their promotional blurb and it states plainly they are a
    Their are several other products from other manufacturers, both within
    and outside of the industry who have branded and/or described their
    products using the term.

    n.b. I'm saying "we" in the above for easiness sake. In reality I'm just
    a friendly ear / tech advisor to the principal, which is why I'm being
    circumspect about the actual domain in dispute.
    Domain Names, Oct 8, 2003
    #11
  12. Domain Names

    Domain Names Guest

    Domain Names wrote:


    > Before we registered the domain in 1999, we checked out the .co.uk to
    > ensure that they weren't in the same industry as them. We applied for
    > their promotional blurb and it states plainly they are a


    Whoops. That should be:

    .... they are a hire company only e.g. Forklift Hire Ltd
    Domain Names, Oct 8, 2003
    #12
  13. Domain Names

    Howhard Guest

    will wrote:

    > is it because beds.com is in NZ and now foreigners are using these NZ
    > Acts to target NZ businesses? i wonder who will win if, for example,
    > cars.co.nz takes on cars.com?


    The significance of this precedent is that if a kiwi exporter is using
    cars.com, then any other country cars.co.xx owner can apply under the FTA to
    prevent the .com site being served to their country.

    Plainly ridiculous, that that's what the judge has decided!
    Howhard, Oct 8, 2003
    #13
  14. Domain Names

    Paul Bealing Guest

    Domain Names wrote:
    >
    > I have been closely watching a court case in which an NZ exporter who
    > has a .com domain (using the example from earlier posts, I'll use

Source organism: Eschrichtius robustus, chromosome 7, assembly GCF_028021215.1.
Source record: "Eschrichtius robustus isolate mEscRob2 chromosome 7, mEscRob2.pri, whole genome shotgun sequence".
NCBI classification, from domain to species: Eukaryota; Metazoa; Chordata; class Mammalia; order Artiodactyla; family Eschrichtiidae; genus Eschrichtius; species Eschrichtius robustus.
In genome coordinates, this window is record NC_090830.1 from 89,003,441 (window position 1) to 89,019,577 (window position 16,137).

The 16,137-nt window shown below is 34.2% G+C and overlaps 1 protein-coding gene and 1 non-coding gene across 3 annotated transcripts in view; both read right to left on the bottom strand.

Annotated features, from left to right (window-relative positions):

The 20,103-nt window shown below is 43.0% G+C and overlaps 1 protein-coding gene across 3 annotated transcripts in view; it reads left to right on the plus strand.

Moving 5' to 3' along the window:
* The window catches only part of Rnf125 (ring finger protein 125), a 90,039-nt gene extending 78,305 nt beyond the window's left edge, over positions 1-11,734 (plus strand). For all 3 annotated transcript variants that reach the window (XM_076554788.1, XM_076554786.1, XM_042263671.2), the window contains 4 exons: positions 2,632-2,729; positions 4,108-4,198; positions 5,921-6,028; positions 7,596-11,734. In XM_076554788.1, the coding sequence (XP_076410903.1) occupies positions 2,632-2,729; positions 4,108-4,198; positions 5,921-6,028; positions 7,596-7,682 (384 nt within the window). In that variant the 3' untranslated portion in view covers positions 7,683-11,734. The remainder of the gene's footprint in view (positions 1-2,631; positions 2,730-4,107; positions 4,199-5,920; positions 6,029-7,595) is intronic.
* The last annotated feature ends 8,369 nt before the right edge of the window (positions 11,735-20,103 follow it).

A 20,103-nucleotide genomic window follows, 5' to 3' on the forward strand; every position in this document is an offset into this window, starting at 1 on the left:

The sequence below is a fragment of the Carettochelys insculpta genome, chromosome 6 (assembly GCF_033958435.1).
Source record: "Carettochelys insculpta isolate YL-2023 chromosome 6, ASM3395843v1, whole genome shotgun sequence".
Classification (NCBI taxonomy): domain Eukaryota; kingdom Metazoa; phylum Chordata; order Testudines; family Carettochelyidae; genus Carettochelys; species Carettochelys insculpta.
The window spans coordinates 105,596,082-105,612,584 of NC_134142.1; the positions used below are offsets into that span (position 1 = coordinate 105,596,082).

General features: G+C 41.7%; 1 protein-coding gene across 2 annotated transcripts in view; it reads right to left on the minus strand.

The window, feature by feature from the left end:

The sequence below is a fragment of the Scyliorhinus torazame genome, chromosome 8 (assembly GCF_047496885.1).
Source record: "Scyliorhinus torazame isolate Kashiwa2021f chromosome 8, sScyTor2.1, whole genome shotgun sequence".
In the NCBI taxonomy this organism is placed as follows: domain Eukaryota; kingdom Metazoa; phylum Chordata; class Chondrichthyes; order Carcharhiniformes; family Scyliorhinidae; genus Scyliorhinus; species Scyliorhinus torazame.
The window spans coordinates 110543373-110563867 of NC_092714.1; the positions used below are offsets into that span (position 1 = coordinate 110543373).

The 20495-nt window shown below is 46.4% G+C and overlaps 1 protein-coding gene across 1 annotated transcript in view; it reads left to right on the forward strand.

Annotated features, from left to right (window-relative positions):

> beds.com) is in dispute with a UK company who uses beds.co.uk.
    >
    > One of the causes of action is under the S9 "Misleading Behaviour" of
    > the NZ Fair Trading Act, in which beds.co.uk says that internet users in
    > the UK could be misled and/or confused by the similarity of domain
    > names. Note that apart from selling similar items, there is no
    > similarity in the site content - only in the url.
    >
    > Incredibly, the NZ high court judge agreed! Out lawyer says it's 'a
    > chilling precedent'.
    >
    > Quoting our lawyer again 'It means someone in NZ can breach the FTA
    > complete unwittingly, [by] using a domain name [of] a shop in any other
    > county. As long as the shop can prove a reputation in their country,
    > they can mount an action against someone in NZ under the FTA.
    > Broadcasting on the net makes you liable, as someone in that country can
    > receive that information.'
    >
    > While this decision came about during the injunction hearing which only
    > _prevents_ beds.com from using that domain for webserving to customers
    > in the UK, beds.co.uk are seeking the _transfer_ of beds.com to the
    > owners of beds.co.uk as a remedy for the FTA "breach".
    >
    > At least until the full trial, one option that we do have is to use
    > GeoIP http://www.maxmind.com/app/country to prevent access from the UK
    > and Europe. Can anyone recommend a web hoster/developer who has had
    > experience using GeoIP?


    Who is the Judge and what is the case.

    Another good reason not to run a business from New Zealand.
    Maybe the internet presence could be run from another country and the
    domain name transfered to someone not in NZ so that it can't be given
    away by some inept judge.

    It seems that the NZ legal system is there to protect the rest of the